Last night, ABC’s Four Corners investigated Tom Waterhouse’s heavily marketed entrance to the online Australian sports wagering industry.
Along the way it showed the ways in which the gambling industry has insinuated itself into the Australian media, and posed several questions of public importance.
Is there such a thing as rampant promotion in a media age?
Jeff Kennett, former Victorian premier and ex-president of AFL club Hawthorn, said saturation of televised sport by gambling sponsorship was sending a message that “not only is it alright to bet but you’re a mug if you don’t”.
This captures a broader shift towards media interactivity. We can now vote for contestants of reality shows; we can call for a chance to win the $1,000 cash give away on morning television; and we can tweet to “join in the conversation” with Q&A panellists.
Gambling becomes one more form of media interactivity - an exciting way to participate in live screen spectacles watched by millions worldwide. Through the interactive technology of computers, tablets and mobile phones, online gaming consumers bet on other kinds of events from elections to global stockmarket movements.
This is good for business, but how does it affect the cultural values we attach to sport as participants and spectators? As gambling shifts from a subcultural practice and occasional leisure activity to become part of everyday media consumption patterns, it becomes a significant way of defining our identities:
What kind of gambling products do I prefer? What is my gambling style? Am I content to pick a winner or am I someone who prefers more “exotic” choices?
Should we be concerned about the exposure of children to gambling through televised sports?
This question highlights one of the most emotive issues raised by the TV ubiquity of Tom Waterhouse. It has prompted the Greens to develop federal legislation preventing gambling advertising during children’s viewing times.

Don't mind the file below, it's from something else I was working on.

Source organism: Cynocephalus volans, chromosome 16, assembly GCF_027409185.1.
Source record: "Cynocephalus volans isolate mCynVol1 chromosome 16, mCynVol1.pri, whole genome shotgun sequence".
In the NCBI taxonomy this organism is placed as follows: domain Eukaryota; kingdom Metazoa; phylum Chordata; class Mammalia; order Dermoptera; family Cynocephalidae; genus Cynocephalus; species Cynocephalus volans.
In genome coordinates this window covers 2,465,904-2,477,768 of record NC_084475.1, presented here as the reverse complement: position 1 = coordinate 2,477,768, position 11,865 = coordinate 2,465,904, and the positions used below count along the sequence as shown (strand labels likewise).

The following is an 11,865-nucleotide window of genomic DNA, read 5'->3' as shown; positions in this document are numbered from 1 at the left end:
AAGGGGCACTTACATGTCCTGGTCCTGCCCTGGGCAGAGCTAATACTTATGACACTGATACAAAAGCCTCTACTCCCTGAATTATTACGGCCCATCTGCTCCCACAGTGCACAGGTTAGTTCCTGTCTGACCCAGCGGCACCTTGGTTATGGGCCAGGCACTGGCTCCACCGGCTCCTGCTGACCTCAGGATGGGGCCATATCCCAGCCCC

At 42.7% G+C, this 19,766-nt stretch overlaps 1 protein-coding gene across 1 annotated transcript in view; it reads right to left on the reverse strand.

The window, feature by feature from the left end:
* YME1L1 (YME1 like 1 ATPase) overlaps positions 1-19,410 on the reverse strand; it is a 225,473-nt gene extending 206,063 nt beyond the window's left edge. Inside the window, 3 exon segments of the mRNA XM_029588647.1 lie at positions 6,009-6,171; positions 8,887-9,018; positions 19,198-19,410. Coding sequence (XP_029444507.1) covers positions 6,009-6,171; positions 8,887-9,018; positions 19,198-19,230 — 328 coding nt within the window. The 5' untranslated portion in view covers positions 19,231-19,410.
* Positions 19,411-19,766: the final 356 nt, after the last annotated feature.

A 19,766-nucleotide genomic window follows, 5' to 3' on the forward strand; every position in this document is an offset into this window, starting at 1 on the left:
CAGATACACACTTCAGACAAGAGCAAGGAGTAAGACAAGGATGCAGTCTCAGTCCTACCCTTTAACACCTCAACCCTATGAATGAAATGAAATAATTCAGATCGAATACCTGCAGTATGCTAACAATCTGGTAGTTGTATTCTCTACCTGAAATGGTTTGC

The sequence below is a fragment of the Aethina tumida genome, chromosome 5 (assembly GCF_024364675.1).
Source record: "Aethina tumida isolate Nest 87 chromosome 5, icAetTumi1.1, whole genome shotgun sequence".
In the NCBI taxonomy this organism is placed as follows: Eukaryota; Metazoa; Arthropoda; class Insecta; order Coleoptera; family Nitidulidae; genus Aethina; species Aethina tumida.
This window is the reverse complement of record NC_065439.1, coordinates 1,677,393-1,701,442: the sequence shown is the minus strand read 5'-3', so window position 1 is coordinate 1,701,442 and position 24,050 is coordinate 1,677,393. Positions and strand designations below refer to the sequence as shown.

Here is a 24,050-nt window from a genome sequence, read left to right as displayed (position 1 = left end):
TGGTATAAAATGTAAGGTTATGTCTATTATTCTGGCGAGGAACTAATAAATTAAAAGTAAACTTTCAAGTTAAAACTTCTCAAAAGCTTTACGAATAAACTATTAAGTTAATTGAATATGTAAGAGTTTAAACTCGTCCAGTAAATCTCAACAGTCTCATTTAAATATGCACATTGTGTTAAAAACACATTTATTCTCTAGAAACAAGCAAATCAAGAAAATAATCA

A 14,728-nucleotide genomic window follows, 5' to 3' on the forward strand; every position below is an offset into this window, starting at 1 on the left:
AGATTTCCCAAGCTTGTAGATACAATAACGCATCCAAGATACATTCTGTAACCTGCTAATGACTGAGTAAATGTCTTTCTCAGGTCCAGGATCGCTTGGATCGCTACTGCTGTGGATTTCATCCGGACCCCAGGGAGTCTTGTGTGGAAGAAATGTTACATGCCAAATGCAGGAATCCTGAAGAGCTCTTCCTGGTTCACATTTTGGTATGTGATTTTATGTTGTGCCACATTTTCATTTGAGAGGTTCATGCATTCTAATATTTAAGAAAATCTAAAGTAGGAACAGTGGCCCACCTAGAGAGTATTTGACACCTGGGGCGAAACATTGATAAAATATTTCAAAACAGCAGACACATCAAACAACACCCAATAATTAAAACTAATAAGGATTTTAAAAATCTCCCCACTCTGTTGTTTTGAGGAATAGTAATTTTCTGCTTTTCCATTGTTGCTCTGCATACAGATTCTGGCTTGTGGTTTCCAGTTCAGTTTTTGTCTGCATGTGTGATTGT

Waterhouse stands out from other online gambling operators as a savvy negotiator of celebrity culture. His television advertisements literally place him alongside the legends of the sporting stadium, but as a member of a parallel breed: the celebrity bookmaker. He boasts his pedigree:
I was born a Waterhouse. I was born to bet.
Embodying his brand with a fixed smile capable of surviving the most ferocious journalist scrum, Waterhouse invites audience identification in ways that Olympian sporting figures cannot. We can all bet, right? Certainly, Waterhouse’s controversial appearances as panel “participant” and field “commentator” on Channel 9’s rugby league coverage convey to young audiences that betting is a valued mode of participation in sport.
Yet refreshingly absent from Waterhouse’s “mummy’s boy” advertising persona is the “boys will be boys” theme monotonously pursued by his competitors, where women seem to exist for the sole purpose of applauding the punting expertise of very tipsy young men.
Can corruption be avoided when professional sport is bankrolled by gambling industries?
Sports journalist Peter FitzSimons characterised the penetration of gambling into live televised sports as nothing less than a “corruption of the soul of sport”. This was echoed in interviews with other public figures worried about conflicts of interest when sporting, media and gambling industries converge.
It may be legal for someone to hold a trainers’ license and someone to hold a bookmakers’ license in the same family, and for jockeys and other sportsmen to frequent brothels owned by major punters. But this doesn’t make these scenarios conducive to ethical sportsmanship.
When the sums of money generated by live televised sport are so enormous that club officials and individual players have allegedly turned to performance enhancing drugs to stay at the top of their game, perhaps the very soul of sport is in danger. What happens to the integrity of sport when a fumbled ball or a missed goal can provide a player on the low-to-middle range of salary with an income stream commensurate with his team’s stars?
How well is the self-regulation of gambling industries serving punters and audiences?
When pokies first arrived in suburban pubs in the 1990s they attracted relatively little notice. It took over a decade for the public health issues involved in their consumption to become widely visible and taken up in parliament by advocates such as by Nick Xenophon and Andrew Wilkie.
Will the incursion of wagering sponsorship and odds announcements into live televised sport precipitate similar problems for a generation yet to come of gambling age?
Or has this horse already bolted?